client impact.McKinsey & Company Client impact committee Manage knowledge and learning With responsibility for knowledge management. and Switzerland. International expansion The period immediately following World War II ushered in an era of internationalism. but it tended to focus on the immediate task rather than on the client’s long term need. Rutger van Wesel. Italy. the manager director began to focus on a new theme. Bolstered by the emergence of a more highly integrated world economy. the notion of a legitimate role as a consultant to teams had evolved to a need for specialists to be “engagement director capable”. McKinsey’s growth slowed and its competitors gained ground. Many of these budding multinationals sought McKinsey's advice on how to organize as conglomerates. Aishlinn van Nikkelen Kuijper 6 . McKinsey established its first international office in London in 1959. A troubled world economy and social unrest undermined confidence. When a South American oil company engaged McKinsey to assess its global operations. One of the most important initiatives of the committee was to persuade the partners to redefine the firm’s key consulting unit from the engagement team (ET) to the client service team (CTS). France. The CST concept was that the firm could add long-term value and increase effectiveness of individual engagements if it could unit a core of individuals. The globalization of corporations helped fuel demand for McKinsey’s services worldwide. This all took place during the 1960s. The traditional ET. Germany. Lisa Trubia. It established offices in the Netherlands. Tariff barriers tumbled in the European Common Market throughout the 1960s. it seized the opportunity to test the "one firm" approach in the laboratory of the world. Daniel Sanders. The 1970s proved to be our most challenging decade. delivered a three of four month assignment for a client. He also created a Client Impact Committee. and commit them to working with the client over an extended period. Who were linked across multiple ETs. Martijn Telderman Fred van Veldhoven. was a highly efficient and flexible unit. It also added Canada and Australia to their international network. spurring many major American and European companies to reach beyond national borders.

South Africa. McKinsey also expanded into nearly 20 additional countries. Martijn Telderman Fred van Veldhoven. and Southeast Asia and added new locations in Europe and in North and South America. The clients draw on this reservoir of knowledge as a source of competitive advantage. strategy. McKinsey fortified their commitment to excellence in client service through more rigorous selection and evaluation of its people. Aishlinn van Nikkelen Kuijper 7 . Korea. Lisa Trubia. and a sharper focus on the quality of their knowledge. continually extending the depth and reach of our knowledge. opening offices in Taiwan.500 and doubling that number by 1999.McKinsey & Company Manage knowledge and learning Realizing that a course correction was needed. Indonesia. McKinsey was called upon to restructure entire industries. McKinsey subjected the firm to the trademark McKinsey in-depth analysis. it had threatened a precious commodity: the client relationships. Daniel Sanders. A substantial investment in knowledge development – particularly in the key areas of expertise. It discovered that in growing too fast. among others. and Russia. McKinsey also invested heavily in codifying its knowledge and making it accessible through an infrastructure of more than 60 areas of specialized expertise. It also began to serve clients in Turkey. India. Rutger van Wesel. McKinsey flourished in the expanding economy. McKinsey also reinforced its practices through increased recruitment of both functional and industry experts. In the 1980s the globalization expanded and with that came the need for McKinsey to develop deeper and broader expertise. and organization – fueled the internal reinvention. entering the decade with a professional staff of nearly 2. The unprecedented globalization of the 1990s redefined the parameters of business. It expanded the scope of its recruiting to increase its diversity.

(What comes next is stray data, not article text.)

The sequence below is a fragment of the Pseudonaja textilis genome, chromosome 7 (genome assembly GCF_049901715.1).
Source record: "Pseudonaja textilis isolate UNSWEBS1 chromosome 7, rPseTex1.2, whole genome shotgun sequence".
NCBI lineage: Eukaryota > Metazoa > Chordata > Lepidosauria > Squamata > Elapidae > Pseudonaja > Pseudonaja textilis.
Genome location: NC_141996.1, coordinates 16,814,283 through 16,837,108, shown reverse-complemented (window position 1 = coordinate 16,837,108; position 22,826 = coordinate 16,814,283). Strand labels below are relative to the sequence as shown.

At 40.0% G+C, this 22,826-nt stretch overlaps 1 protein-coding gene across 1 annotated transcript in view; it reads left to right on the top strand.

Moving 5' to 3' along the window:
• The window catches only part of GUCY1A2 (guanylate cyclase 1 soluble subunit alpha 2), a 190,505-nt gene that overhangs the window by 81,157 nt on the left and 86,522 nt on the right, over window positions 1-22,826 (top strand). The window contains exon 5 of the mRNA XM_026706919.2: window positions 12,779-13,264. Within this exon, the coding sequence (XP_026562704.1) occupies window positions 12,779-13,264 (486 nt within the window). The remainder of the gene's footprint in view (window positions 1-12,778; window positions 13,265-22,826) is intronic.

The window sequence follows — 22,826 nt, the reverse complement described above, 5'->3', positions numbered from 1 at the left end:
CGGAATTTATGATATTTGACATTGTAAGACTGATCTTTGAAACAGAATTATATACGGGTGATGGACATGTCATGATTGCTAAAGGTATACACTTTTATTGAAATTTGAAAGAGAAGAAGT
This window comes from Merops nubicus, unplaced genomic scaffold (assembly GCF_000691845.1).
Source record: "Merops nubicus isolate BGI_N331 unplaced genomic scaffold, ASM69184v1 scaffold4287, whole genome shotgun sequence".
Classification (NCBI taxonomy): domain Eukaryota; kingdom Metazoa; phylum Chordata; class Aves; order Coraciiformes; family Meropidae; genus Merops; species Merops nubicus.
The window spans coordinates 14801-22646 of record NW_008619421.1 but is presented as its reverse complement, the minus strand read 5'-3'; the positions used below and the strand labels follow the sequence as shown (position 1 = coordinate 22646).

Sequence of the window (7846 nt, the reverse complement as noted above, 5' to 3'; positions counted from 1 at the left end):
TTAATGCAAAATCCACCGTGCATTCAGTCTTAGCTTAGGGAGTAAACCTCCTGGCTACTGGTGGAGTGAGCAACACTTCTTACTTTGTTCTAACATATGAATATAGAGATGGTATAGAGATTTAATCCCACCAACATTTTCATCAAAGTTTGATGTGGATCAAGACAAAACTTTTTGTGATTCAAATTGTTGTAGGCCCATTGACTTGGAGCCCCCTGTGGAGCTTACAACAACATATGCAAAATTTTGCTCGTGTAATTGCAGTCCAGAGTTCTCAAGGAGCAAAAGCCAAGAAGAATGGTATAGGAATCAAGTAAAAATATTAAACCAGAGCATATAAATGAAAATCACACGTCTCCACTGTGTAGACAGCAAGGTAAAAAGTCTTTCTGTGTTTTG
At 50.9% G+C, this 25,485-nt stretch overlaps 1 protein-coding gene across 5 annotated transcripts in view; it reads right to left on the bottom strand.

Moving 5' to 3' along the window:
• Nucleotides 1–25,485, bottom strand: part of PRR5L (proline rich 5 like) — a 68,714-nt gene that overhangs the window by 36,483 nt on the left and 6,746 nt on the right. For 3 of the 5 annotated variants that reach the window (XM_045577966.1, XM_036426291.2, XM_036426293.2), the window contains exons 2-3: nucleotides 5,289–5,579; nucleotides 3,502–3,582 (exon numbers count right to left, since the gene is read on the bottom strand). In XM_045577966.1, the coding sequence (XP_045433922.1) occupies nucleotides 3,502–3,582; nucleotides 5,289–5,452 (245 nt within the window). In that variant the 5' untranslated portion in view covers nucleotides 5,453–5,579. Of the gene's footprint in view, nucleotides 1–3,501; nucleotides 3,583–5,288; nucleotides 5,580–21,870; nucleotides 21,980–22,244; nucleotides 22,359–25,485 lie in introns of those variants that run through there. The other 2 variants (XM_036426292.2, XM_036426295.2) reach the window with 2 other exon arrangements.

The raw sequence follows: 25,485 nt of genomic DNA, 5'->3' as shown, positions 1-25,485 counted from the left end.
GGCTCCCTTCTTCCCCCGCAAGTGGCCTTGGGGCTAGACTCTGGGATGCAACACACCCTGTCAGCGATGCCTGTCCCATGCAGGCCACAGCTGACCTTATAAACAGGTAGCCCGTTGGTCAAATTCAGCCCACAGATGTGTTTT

Daniel Sanders. All this enabled McKinsey to gain a unique competitive advantage. This biggest problem internally was how to manage the information that existed in the company and let the company benefit from it. But one of the most important issues remained. The change of the consultant himself was a matter that McKinsey recognized. Rutger van Wesel. Martijn Telderman Fred van Veldhoven. McKinsey was able to do this by focusing its company business on a one firm vision. Consultants were encouraged to publish their work. McKinsey goes on with this focus on sharing information throughout the company. Support systems like PDNet and FPIS were created. Lisa Trubia. which helps it to maintain its advantage and grow even further. This required efforts of people to communicate their findings.McKinsey & Company Case Conclusion Manage knowledge and learning The little firm of “accounting and engineering advisors” was able to grow into the world’s most prestigious consulting firm. Aishlinn van Nikkelen Kuijper 8 . In order to make the knowledge infrastructure work the consultant needed to change from a T-shaped into an I-shaped consultant. Nowadays. Working more specialized rather than on a broad company base.